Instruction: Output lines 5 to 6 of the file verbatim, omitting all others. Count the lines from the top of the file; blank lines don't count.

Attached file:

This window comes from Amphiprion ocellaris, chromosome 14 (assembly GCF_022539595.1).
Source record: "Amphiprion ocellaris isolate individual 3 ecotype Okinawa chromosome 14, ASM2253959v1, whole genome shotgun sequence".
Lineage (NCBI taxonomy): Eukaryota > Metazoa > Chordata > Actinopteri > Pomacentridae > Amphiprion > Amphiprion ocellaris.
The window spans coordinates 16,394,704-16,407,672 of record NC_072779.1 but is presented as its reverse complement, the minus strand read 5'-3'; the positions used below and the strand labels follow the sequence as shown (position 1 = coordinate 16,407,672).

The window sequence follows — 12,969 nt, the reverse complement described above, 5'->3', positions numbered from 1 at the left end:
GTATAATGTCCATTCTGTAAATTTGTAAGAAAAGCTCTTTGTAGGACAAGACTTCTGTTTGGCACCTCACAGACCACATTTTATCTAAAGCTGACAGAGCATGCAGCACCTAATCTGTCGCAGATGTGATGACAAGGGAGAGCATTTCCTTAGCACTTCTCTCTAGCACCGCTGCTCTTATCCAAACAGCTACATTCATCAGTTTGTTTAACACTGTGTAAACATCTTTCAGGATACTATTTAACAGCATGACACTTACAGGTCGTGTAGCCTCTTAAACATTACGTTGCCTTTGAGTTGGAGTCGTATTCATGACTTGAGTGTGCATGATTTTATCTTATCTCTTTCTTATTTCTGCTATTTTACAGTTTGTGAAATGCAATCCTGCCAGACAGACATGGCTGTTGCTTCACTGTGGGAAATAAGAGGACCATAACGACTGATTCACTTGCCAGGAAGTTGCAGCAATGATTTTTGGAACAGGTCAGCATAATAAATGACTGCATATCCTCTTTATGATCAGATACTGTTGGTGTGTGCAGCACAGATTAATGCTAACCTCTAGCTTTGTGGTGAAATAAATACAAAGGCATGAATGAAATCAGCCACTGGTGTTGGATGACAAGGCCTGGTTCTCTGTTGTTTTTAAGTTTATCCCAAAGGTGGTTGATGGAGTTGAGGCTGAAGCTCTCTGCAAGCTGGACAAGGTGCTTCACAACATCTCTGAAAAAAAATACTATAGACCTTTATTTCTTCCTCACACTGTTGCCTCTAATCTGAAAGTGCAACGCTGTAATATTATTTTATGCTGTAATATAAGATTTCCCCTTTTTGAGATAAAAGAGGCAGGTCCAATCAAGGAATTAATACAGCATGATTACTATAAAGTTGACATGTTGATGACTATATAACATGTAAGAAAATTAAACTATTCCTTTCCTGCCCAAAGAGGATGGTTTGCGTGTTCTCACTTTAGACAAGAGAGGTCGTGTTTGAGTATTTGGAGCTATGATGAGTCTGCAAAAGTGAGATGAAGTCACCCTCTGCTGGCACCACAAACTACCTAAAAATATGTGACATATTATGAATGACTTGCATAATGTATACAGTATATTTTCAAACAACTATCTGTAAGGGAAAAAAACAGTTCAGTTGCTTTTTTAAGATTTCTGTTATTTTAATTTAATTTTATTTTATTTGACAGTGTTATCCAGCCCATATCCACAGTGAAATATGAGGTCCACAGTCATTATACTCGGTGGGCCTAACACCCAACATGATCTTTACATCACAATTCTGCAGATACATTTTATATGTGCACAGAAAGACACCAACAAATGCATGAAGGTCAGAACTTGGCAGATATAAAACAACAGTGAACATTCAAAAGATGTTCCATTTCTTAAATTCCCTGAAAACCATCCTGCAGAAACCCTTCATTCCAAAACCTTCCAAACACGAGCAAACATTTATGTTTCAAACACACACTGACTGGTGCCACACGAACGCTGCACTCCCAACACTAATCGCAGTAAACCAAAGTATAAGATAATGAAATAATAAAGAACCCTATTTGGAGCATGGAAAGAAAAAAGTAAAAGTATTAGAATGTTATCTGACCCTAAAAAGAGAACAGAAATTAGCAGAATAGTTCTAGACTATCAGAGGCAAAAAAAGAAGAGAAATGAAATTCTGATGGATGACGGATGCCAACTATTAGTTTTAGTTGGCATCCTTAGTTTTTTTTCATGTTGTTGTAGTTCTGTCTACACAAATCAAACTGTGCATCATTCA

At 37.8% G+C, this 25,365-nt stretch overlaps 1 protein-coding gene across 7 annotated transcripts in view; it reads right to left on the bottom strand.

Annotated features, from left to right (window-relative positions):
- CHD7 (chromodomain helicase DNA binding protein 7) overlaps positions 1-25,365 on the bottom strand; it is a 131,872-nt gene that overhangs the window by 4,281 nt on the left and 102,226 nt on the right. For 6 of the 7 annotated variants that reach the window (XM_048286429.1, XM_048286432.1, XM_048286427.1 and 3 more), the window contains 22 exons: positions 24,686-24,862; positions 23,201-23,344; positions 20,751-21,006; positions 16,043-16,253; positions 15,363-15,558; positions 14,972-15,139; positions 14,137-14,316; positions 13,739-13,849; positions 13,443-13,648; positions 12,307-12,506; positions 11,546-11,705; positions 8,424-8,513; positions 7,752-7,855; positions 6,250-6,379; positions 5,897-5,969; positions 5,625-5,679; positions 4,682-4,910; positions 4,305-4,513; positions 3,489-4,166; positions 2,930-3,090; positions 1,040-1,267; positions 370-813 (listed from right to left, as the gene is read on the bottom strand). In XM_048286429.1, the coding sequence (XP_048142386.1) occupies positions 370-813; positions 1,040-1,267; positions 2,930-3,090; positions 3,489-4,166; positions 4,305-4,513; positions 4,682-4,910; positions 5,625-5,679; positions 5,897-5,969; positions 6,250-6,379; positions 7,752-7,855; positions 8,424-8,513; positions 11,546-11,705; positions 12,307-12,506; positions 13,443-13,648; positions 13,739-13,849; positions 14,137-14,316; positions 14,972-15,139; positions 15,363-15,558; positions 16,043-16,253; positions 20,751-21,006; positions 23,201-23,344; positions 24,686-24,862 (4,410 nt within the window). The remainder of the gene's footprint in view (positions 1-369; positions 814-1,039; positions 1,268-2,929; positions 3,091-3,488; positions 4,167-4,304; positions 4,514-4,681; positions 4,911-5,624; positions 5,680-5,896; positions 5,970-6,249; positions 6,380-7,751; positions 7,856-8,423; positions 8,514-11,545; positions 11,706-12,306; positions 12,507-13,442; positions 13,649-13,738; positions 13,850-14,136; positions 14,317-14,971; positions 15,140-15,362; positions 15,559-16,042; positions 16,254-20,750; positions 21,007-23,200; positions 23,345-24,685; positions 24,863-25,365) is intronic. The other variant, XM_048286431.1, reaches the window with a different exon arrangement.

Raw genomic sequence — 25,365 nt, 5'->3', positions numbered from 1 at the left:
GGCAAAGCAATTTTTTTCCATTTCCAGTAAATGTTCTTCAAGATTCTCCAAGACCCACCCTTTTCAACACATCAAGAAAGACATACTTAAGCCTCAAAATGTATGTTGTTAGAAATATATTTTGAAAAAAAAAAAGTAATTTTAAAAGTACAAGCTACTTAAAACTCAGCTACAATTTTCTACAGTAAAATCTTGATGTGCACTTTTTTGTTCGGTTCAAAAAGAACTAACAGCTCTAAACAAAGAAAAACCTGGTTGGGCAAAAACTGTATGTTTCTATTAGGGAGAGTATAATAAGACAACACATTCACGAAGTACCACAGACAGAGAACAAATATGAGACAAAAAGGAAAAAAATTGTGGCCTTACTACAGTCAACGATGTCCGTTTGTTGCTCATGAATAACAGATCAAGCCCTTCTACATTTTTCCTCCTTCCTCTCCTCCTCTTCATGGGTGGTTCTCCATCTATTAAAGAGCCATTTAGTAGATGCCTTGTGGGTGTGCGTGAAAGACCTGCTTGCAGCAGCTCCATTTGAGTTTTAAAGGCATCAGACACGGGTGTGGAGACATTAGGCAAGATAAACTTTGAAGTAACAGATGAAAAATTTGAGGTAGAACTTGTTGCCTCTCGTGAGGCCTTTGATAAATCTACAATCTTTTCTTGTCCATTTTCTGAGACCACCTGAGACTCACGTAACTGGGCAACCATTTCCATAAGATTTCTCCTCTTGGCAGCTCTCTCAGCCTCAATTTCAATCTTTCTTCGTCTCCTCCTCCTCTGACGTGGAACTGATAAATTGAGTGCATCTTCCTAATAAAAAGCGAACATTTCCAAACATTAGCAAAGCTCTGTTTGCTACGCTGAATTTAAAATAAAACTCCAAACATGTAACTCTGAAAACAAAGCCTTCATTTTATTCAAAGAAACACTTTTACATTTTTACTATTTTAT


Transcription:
The window sequence follows — 12,969 nt, the reverse complement described above, 5'->3', positions numbered from 1 at the left end:
GTATAATGTCCATTCTGTAAATTTGTAAGAAAAGCTCTTTGTAGGACAAGACTTCTGTTTGGCACCTCACAGACCACATTTTATCTAAAGCTGACAGAGCATGCAGCACCTAATCTGTCGCAGATGTGATGACAAGGGAGAGCATTTCCTTAGCACTTCTCTCTAGCACCGCTGCTCTTATCCAAACAGCTACATTCATCAGTTTGTTTAACACTGTGTAAACATCTTTCAGGATACTATTTAACAGCATGACACTTACAGGTCGTGTAGCCTCTTAAACATTACGTTGCCTTTGAGTTGGAGTCGTATTCATGACTTGAGTGTGCATGATTTTATCTTATCTCTTTCTTATTTCTGCTATTTTACAGTTTGTGAAATGCAATCCTGCCAGACAGACATGGCTGTTGCTTCACTGTGGGAAATAAGAGGACCATAACGACTGATTCACTTGCCAGGAAGTTGCAGCAATGATTTTTGGAACAGGTCAGCATAATAAATGACTGCATATCCTCTTTATGATCAGATACTGTTGGTGTGTGCAGCACAGATTAATGCTAACCTCTAGCTTTGTGGTGAAATAAATACAAAGGCATGAATGAAATCAGCCACTGGTGTTGGATGACAAGGCCTGGTTCTCTGTTGTTTTTAAGTTTATCCCAAAGGTGGTTGATGGAGTTGAGGCTGAAGCTCTCTGCAAGCTGGACAAGGTGCTTCACAACATCTCTGAAAAAAAATACTATAGACCTTTATTTCTTCCTCACACTGTTGCCTCTAATCTGAAAGTGCAACGCTGTAATATTATTTTATGCTGTAATATAAGATTTCCCCTTTTTGAGATAAAAGAGGCAGGTCCAATCAAGGAATTAATACAGCATGATTACTATAAAGTTGACATGTTGATGACTATATAACATGTAAGAAAATTAAACTATTCCTTTCCTGCCCAAAGAGGATGGTTTGCGTGTTCTCACTTTAGACAAGAGAGGTCGTGTTTGAGTATTTGGAGCTATGATGAGTCTGCAAAAGTGAGATGAAGTCACCCTCTGCTGGCACCACAAACTACCTAAAAATATGTGACATATTATGAATGACTTGCATAATGTATACAGTATATTTTCAAACAACTATCTGTAAGGGAAAAAAACAGTTCAGTTGCTTTTTTAAGATTTCTGTTATTTTAATTTAATTTTATTTTATTTGACAGTGTTATCCAGCCCATATCCACAGTGAAATATGAGGTCCACAGTCATTATACTCGGTGGGCCTAACACCCAACATGATCTTTACATCACAATTCTGCAGATACATTTTATATGTGCACAGAAAGACACCAACAAATGCATGAAGGTCAGAACTTGGCAGATATAAAACAACAGTGAACATTCAAAAGATGTTCCATTTCTTAAATTCCCTGAAAACCATCCTGCAGAAACCCTTCATTCCAAAACCTTCCAAACACGAGCAAACATTTATGTTTCAAACACACACTGACTGGTGCCACACGAACGCTGCACTCCCAACACTAATCGCAGTAAACCAAAGTATAAGATAATGAAATAATAAAGAACCCTATTTGGAGCATGGAAAGAAAAAAGTAAAAGTATTAGAATGTTATCTGACCCTAAAAAGAGAACAGAAATTAGCAGAATAGTTCTAGACTATCAGAGGCAAAAAAAGAAGAGAAATGAAATTCTGATGGATGACGGATGCCAACTATTAGTTTTAGTTGGCATCCTTAGTTTTTTTTCATGTTGTTGTAGTTCTGTCTACACAAATCAAACTGTGCATCATTCA